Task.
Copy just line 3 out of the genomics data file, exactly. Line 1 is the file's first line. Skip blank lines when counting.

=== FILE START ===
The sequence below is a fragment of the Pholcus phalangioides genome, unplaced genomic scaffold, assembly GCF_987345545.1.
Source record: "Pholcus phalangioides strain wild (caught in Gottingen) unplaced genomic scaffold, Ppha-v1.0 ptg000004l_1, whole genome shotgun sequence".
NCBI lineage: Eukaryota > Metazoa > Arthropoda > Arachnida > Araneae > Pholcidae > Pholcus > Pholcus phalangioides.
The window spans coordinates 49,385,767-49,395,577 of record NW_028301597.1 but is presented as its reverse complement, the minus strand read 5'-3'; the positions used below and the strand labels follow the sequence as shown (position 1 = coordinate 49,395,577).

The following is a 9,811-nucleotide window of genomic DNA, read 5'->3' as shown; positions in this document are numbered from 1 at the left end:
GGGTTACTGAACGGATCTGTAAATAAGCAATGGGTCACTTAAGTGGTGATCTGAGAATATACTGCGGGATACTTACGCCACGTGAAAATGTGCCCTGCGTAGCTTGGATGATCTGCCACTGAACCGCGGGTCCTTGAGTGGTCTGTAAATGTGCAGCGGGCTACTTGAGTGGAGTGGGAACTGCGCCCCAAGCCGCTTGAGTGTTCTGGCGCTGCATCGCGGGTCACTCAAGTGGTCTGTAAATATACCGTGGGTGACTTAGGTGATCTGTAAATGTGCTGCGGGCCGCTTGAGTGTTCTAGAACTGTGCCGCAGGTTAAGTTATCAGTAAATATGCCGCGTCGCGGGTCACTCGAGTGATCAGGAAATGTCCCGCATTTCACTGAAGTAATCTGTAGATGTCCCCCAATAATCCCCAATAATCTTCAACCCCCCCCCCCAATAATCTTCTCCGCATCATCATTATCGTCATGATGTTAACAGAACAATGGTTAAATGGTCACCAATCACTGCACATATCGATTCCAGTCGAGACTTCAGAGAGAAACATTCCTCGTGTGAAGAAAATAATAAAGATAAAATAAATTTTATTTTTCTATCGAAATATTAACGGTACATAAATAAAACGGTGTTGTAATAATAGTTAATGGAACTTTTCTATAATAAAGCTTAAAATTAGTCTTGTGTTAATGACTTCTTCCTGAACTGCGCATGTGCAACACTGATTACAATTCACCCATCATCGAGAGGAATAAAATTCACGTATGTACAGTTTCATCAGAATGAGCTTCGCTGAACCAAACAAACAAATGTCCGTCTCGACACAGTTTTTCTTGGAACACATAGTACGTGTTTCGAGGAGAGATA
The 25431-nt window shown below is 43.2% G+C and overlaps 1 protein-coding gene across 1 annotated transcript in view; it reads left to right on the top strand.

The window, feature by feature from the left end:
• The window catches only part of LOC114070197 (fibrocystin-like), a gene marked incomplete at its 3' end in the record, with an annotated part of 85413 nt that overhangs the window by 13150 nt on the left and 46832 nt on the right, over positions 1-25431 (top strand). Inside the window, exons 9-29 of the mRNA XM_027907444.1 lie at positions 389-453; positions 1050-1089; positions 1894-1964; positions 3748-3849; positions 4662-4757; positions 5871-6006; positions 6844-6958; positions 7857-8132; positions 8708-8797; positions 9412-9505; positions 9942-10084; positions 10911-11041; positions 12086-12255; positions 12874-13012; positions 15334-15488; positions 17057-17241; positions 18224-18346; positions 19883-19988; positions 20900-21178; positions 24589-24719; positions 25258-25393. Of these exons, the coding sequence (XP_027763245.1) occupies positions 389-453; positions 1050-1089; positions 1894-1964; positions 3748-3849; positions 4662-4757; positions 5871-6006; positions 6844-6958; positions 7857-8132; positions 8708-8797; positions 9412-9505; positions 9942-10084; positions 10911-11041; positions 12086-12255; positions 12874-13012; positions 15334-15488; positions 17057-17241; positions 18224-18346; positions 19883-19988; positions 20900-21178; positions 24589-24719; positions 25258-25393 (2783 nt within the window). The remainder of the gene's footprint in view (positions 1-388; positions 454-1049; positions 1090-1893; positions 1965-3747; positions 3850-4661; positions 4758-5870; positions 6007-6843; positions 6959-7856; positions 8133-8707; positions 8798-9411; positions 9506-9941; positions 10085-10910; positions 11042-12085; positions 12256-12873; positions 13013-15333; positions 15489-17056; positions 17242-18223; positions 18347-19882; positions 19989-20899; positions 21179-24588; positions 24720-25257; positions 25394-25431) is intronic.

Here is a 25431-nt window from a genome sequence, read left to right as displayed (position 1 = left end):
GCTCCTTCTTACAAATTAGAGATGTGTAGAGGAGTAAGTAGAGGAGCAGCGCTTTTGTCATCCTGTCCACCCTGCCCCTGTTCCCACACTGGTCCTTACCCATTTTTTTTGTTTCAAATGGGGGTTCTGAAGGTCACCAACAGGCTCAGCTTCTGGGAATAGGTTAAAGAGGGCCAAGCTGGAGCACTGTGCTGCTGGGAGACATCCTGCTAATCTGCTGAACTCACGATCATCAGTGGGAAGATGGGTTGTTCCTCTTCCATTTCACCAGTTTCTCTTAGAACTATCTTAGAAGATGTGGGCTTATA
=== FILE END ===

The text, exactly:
NCBI lineage: Eukaryota > Metazoa > Arthropoda > Arachnida > Araneae > Pholcidae > Pholcus > Pholcus phalangioides.